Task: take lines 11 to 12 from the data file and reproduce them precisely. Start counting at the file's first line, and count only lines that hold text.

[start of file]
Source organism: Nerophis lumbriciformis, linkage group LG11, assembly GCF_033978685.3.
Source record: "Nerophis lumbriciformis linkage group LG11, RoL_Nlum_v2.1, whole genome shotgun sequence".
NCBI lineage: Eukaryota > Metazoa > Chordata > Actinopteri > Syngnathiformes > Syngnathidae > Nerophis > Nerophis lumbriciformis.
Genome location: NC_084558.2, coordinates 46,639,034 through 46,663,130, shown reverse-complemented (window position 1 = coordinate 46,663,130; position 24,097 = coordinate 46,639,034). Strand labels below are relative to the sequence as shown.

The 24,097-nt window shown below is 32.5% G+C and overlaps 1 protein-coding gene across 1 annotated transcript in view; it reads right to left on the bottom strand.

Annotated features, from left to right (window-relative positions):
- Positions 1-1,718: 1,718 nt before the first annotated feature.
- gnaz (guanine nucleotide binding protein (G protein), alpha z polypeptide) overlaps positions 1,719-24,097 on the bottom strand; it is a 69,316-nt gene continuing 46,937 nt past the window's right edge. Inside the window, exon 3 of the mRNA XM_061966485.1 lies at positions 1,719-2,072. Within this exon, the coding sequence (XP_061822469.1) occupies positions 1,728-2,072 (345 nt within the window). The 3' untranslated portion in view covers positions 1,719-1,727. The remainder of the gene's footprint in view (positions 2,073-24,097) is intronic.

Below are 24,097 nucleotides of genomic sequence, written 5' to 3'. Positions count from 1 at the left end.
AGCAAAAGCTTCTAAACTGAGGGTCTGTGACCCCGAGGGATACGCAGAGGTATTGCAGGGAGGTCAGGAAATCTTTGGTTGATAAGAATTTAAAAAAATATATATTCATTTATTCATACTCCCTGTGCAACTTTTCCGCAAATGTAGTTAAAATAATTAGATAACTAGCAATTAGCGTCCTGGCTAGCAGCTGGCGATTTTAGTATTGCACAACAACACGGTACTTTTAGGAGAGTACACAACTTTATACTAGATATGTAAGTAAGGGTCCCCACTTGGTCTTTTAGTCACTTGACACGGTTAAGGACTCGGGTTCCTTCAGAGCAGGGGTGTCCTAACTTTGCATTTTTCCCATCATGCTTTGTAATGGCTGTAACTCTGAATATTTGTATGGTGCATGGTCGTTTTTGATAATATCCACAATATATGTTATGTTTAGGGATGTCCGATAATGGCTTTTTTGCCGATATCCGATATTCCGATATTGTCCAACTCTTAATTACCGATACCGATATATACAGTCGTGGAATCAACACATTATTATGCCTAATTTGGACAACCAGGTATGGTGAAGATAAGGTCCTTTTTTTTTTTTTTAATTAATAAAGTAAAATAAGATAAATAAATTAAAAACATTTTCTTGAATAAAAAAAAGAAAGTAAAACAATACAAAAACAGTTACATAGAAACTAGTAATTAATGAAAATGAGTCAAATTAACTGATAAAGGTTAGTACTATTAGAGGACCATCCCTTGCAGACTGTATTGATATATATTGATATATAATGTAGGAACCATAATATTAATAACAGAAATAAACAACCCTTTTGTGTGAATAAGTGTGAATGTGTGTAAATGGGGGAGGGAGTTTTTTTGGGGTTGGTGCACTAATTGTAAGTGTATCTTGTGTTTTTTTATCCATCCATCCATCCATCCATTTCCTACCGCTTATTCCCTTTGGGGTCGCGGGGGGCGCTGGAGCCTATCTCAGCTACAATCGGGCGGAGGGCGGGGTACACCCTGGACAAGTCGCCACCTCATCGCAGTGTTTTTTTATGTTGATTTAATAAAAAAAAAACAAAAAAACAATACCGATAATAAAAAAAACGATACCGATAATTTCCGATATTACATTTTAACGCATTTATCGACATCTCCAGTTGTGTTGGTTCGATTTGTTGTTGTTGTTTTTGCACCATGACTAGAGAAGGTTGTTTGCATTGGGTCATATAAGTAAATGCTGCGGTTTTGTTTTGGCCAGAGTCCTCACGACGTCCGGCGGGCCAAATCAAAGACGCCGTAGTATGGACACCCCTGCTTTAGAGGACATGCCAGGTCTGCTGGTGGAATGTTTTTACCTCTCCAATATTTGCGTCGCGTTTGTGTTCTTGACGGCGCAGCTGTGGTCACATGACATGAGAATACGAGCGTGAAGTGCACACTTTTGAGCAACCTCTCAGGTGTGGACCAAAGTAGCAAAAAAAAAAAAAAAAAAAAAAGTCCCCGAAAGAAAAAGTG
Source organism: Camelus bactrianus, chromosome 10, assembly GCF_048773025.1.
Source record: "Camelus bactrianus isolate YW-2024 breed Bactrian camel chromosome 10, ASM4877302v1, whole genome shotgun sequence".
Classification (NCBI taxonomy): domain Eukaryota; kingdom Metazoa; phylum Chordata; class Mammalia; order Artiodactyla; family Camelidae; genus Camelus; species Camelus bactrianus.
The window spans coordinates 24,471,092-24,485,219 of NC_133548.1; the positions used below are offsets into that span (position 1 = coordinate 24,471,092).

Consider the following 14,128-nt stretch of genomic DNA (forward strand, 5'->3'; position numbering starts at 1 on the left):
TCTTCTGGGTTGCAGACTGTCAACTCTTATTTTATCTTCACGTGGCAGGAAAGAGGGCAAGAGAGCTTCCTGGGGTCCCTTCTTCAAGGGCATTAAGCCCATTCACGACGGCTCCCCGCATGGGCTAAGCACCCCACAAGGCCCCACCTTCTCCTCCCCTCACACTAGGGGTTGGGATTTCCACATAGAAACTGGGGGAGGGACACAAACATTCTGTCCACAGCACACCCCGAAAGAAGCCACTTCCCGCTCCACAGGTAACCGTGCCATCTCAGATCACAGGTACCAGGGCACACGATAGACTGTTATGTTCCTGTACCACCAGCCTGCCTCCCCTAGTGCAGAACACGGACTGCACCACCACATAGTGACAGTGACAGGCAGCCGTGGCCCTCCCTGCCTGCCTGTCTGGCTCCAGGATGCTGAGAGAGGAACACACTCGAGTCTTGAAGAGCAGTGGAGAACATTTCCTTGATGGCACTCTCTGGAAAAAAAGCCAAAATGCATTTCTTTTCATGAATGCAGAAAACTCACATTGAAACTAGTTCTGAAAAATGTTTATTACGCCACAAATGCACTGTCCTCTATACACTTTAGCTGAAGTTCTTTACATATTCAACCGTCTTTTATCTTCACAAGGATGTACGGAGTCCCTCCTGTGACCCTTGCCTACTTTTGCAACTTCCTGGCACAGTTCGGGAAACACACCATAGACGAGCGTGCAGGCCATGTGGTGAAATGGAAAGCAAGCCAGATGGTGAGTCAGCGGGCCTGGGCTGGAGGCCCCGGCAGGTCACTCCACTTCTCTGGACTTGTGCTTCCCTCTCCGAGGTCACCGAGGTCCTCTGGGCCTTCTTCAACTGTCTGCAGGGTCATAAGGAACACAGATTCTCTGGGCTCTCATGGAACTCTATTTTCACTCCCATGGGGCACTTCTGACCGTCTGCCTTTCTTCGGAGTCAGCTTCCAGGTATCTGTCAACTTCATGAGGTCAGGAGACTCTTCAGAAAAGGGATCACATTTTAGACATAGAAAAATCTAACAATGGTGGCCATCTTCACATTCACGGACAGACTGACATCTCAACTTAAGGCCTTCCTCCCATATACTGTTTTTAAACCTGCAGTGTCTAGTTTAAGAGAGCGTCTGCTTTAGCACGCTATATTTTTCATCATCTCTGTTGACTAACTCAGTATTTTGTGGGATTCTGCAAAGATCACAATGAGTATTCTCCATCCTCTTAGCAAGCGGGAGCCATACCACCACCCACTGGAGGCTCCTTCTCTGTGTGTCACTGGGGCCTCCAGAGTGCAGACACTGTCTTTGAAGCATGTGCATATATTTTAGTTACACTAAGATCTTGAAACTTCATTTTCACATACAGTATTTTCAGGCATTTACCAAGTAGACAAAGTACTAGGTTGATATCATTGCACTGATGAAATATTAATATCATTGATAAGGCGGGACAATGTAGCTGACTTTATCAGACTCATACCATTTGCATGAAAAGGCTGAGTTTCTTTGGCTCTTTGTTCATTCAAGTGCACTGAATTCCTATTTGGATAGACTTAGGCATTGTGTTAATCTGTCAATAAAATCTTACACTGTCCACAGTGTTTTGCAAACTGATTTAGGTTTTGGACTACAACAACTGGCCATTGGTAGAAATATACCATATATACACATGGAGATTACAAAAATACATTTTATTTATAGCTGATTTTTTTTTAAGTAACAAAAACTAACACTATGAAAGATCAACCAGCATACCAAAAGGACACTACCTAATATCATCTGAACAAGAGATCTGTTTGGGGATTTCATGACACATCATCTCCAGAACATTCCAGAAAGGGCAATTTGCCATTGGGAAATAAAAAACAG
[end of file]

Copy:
Source organism: Camelus bactrianus, chromosome 10, assembly GCF_048773025.1.
Source record: "Camelus bactrianus isolate YW-2024 breed Bactrian camel chromosome 10, ASM4877302v1, whole genome shotgun sequence".